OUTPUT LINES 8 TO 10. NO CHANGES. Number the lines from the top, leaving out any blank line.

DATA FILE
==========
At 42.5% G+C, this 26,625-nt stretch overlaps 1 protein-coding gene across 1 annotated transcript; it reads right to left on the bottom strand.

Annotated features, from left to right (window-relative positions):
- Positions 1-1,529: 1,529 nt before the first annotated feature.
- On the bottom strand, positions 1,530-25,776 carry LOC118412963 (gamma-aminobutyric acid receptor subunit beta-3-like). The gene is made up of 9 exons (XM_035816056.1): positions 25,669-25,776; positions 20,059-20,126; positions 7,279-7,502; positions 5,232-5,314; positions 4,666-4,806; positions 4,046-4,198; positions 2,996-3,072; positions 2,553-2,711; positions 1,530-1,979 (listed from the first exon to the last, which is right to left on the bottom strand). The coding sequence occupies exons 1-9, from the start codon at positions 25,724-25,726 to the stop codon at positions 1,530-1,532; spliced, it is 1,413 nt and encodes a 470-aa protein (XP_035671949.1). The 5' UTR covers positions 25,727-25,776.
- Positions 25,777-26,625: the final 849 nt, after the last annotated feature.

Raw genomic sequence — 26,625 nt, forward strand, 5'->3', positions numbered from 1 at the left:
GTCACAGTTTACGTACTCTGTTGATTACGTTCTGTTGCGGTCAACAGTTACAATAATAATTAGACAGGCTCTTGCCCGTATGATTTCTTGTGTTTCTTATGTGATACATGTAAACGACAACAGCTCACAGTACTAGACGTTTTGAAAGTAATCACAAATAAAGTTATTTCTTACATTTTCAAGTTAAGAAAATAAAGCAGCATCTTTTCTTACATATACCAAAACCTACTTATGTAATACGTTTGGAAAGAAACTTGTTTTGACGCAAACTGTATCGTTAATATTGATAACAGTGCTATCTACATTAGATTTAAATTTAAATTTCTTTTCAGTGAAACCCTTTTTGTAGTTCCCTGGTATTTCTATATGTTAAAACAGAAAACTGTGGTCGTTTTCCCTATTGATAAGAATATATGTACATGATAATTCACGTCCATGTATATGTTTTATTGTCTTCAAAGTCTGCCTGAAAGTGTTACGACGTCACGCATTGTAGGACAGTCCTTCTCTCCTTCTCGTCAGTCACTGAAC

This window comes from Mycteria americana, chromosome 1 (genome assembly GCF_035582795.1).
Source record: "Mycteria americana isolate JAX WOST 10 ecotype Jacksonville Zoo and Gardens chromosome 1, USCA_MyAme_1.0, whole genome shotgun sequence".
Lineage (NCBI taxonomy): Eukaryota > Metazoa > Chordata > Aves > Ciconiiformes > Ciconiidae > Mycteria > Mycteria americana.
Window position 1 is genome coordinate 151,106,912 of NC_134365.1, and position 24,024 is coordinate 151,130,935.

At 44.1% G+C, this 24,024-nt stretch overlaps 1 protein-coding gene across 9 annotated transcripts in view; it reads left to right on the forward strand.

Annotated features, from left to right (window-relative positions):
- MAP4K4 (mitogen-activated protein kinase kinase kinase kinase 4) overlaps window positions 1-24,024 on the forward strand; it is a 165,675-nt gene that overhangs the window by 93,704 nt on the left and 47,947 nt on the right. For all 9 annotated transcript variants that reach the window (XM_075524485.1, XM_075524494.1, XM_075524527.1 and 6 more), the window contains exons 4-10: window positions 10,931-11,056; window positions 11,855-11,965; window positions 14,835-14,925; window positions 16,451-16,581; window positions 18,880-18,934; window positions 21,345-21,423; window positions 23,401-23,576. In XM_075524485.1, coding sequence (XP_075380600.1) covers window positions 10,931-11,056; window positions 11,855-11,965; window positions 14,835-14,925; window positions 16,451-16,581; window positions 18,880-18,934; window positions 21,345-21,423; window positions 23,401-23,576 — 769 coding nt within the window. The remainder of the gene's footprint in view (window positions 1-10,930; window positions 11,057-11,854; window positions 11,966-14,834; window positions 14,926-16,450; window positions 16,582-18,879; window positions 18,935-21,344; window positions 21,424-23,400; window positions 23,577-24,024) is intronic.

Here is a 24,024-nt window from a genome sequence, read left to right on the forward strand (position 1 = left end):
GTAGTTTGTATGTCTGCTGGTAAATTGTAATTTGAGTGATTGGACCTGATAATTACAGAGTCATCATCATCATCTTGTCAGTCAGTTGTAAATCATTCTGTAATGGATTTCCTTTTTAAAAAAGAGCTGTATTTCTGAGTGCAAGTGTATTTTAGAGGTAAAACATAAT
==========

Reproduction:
This window comes from Mycteria americana, chromosome 1 (genome assembly GCF_035582795.1).
Source record: "Mycteria americana isolate JAX WOST 10 ecotype Jacksonville Zoo and Gardens chromosome 1, USCA_MyAme_1.0, whole genome shotgun sequence".
Lineage (NCBI taxonomy): Eukaryota > Metazoa > Chordata > Aves > Ciconiiformes > Ciconiidae > Mycteria > Mycteria americana.